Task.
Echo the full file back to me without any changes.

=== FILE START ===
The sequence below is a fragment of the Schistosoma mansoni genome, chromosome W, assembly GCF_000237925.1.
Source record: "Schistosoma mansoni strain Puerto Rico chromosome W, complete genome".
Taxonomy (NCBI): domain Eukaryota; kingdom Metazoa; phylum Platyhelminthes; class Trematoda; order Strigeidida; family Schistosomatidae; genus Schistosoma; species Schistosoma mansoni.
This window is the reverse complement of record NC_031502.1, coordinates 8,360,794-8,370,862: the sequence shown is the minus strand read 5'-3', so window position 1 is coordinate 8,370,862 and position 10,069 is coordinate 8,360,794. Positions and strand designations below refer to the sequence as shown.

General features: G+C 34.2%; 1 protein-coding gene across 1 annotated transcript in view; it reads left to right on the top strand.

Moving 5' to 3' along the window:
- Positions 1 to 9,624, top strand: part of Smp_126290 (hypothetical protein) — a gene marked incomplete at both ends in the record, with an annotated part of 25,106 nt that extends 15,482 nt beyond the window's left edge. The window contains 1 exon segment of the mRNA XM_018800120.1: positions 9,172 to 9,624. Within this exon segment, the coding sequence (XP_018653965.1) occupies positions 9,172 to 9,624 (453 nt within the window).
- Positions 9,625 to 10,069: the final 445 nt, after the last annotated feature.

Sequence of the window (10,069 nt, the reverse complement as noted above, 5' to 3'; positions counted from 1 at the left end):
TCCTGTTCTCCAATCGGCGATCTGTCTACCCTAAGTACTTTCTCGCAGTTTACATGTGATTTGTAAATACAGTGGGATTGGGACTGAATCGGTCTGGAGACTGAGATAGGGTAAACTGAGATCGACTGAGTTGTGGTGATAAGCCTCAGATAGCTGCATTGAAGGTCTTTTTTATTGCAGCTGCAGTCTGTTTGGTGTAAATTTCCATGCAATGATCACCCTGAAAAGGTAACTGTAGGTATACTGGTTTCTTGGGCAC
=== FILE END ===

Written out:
The sequence below is a fragment of the Schistosoma mansoni genome, chromosome W, assembly GCF_000237925.1.
Source record: "Schistosoma mansoni strain Puerto Rico chromosome W, complete genome".
Taxonomy (NCBI): domain Eukaryota; kingdom Metazoa; phylum Platyhelminthes; class Trematoda; order Strigeidida; family Schistosomatidae; genus Schistosoma; species Schistosoma mansoni.
This window is the reverse complement of record NC_031502.1, coordinates 8,360,794-8,370,862: the sequence shown is the minus strand read 5'-3', so window position 1 is coordinate 8,370,862 and position 10,069 is coordinate 8,360,794. Positions and strand designations below refer to the sequence as shown.

General features: G+C 34.2%; 1 protein-coding gene across 1 annotated transcript in view; it reads left to right on the top strand.

Moving 5' to 3' along the window:
- Positions 1 to 9,624, top strand: part of Smp_126290 (hypothetical protein) — a gene marked incomplete at both ends in the record, with an annotated part of 25,106 nt that extends 15,482 nt beyond the window's left edge. The window contains 1 exon segment of the mRNA XM_018800120.1: positions 9,172 to 9,624. Within this exon segment, the coding sequence (XP_018653965.1) occupies positions 9,172 to 9,624 (453 nt within the window).
- Positions 9,625 to 10,069: the final 445 nt, after the last annotated feature.

Sequence of the window (10,069 nt, the reverse complement as noted above, 5' to 3'; positions counted from 1 at the left end):
TCCTGTTCTCCAATCGGCGATCTGTCTACCCTAAGTACTTTCTCGCAGTTTACATGTGATTTGTAAATACAGTGGGATTGGGACTGAATCGGTCTGGAGACTGAGATAGGGTAAACTGAGATCGACTGAGTTGTGGTGATAAGCCTCAGATAGCTGCATTGAAGGTCTTTTTTATTGCAGCTGCAGTCTGTTTGGTGTAAATTTCCATGCAATGATCACCCTGAAAAGGTAACTGTAGGTATACTGGTTTCTTGGGCAC